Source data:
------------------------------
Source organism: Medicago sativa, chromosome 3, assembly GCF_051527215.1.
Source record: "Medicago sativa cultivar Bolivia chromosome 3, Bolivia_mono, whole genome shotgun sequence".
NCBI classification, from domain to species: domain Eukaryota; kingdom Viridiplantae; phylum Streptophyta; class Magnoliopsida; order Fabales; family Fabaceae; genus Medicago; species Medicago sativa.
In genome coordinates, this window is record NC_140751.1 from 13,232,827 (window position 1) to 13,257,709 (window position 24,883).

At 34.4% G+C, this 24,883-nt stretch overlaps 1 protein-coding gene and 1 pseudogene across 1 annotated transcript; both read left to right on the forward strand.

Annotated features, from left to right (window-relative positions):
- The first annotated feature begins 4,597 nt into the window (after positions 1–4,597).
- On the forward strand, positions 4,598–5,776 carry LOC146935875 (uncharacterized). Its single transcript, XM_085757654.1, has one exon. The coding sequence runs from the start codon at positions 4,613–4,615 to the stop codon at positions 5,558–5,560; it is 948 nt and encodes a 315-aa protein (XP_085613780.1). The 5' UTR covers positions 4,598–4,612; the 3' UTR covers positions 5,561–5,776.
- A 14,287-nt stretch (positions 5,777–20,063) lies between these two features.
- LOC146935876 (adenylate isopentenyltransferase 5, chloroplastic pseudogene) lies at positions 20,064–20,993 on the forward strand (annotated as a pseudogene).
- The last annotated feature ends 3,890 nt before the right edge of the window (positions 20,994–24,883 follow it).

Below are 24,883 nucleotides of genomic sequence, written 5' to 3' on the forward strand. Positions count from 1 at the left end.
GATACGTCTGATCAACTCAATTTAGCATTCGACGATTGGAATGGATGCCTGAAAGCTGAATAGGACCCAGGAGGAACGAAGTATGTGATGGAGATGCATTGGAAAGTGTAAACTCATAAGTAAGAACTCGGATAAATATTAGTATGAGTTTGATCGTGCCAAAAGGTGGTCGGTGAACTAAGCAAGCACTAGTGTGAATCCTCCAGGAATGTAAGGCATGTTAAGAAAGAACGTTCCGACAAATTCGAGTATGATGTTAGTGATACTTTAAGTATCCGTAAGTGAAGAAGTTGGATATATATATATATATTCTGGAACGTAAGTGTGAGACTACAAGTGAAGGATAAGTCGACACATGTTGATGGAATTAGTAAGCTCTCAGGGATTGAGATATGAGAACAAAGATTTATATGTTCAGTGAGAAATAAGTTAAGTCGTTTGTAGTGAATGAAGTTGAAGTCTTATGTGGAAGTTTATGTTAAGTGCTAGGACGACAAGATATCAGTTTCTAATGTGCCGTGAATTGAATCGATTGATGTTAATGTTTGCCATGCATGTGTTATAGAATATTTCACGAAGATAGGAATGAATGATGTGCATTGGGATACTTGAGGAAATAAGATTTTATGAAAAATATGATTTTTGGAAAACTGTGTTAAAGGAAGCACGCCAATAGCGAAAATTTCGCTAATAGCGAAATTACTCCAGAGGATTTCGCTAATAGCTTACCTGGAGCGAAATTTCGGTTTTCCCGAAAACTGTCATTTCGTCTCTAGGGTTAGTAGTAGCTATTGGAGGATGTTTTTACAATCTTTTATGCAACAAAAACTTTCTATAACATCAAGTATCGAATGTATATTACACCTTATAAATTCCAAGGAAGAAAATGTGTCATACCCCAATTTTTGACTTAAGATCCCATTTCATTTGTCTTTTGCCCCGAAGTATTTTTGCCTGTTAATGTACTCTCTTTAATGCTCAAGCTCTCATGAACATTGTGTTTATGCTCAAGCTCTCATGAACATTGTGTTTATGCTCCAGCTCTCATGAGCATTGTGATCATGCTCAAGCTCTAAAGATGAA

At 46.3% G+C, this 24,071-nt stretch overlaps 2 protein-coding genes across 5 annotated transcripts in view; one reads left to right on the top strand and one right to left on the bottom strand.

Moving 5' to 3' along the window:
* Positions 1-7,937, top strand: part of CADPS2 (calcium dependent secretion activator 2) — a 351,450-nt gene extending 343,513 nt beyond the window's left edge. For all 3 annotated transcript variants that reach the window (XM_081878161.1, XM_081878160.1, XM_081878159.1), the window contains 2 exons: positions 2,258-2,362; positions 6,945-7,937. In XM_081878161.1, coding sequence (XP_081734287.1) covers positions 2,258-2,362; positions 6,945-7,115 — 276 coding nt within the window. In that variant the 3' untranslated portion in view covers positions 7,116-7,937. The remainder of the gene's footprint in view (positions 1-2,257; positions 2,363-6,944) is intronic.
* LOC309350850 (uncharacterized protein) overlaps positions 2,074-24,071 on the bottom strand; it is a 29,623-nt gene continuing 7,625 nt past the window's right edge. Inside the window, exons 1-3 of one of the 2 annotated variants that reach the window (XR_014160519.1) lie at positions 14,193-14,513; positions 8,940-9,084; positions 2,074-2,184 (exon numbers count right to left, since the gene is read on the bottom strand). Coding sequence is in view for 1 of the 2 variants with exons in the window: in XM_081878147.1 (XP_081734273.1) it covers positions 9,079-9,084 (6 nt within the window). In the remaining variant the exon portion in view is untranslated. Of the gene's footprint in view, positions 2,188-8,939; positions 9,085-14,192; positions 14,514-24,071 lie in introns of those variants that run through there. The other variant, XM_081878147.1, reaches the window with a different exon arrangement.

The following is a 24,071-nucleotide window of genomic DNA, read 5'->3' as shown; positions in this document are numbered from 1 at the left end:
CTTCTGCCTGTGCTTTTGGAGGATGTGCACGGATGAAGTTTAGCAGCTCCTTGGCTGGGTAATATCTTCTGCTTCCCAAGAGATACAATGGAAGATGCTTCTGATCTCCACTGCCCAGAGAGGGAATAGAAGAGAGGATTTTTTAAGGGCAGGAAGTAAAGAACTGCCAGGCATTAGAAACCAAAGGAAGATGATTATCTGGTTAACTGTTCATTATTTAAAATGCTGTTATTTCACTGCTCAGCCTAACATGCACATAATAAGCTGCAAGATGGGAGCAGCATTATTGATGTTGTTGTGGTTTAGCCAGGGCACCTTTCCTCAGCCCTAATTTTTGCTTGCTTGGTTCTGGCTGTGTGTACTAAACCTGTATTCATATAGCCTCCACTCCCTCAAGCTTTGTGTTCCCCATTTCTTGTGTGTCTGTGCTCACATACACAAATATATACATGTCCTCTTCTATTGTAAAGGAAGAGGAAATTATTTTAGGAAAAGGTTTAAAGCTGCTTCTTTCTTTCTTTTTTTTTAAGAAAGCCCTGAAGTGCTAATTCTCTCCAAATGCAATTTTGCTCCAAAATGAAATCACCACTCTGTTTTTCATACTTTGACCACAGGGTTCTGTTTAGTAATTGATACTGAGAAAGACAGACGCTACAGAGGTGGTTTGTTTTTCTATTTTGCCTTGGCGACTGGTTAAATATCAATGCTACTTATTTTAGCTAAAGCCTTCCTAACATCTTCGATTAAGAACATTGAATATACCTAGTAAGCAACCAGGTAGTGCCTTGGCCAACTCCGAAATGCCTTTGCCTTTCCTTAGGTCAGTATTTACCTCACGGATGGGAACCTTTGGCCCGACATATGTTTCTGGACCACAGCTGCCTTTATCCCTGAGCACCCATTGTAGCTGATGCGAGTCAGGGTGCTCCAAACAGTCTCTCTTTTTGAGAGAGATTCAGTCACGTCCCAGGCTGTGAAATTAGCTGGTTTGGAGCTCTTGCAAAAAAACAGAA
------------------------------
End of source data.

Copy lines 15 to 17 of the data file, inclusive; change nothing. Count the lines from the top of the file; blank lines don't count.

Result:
Moving 5' to 3' along the window:
* Positions 1-7,937, top strand: part of CADPS2 (calcium dependent secretion activator 2) — a 351,450-nt gene extending 343,513 nt beyond the window's left edge. For all 3 annotated transcript variants that reach the window (XM_081878161.1, XM_081878160.1, XM_081878159.1), the window contains 2 exons: positions 2,258-2,362; positions 6,945-7,937. In XM_081878161.1, coding sequence (XP_081734287.1) covers positions 2,258-2,362; positions 6,945-7,115 — 276 coding nt within the window. In that variant the 3' untranslated portion in view covers positions 7,116-7,937. The remainder of the gene's footprint in view (positions 1-2,257; positions 2,363-6,944) is intronic.
* LOC309350850 (uncharacterized protein) overlaps positions 2,074-24,071 on the bottom strand; it is a 29,623-nt gene continuing 7,625 nt past the window's right edge. Inside the window, exons 1-3 of one of the 2 annotated variants that reach the window (XR_014160519.1) lie at positions 14,193-14,513; positions 8,940-9,084; positions 2,074-2,184 (exon numbers count right to left, since the gene is read on the bottom strand). Coding sequence is in view for 1 of the 2 variants with exons in the window: in XM_081878147.1 (XP_081734273.1) it covers positions 9,079-9,084 (6 nt within the window). In the remaining variant the exon portion in view is untranslated. Of the gene's footprint in view, positions 2,188-8,939; positions 9,085-14,192; positions 14,514-24,071 lie in introns of those variants that run through there. The other variant, XM_081878147.1, reaches the window with a different exon arrangement.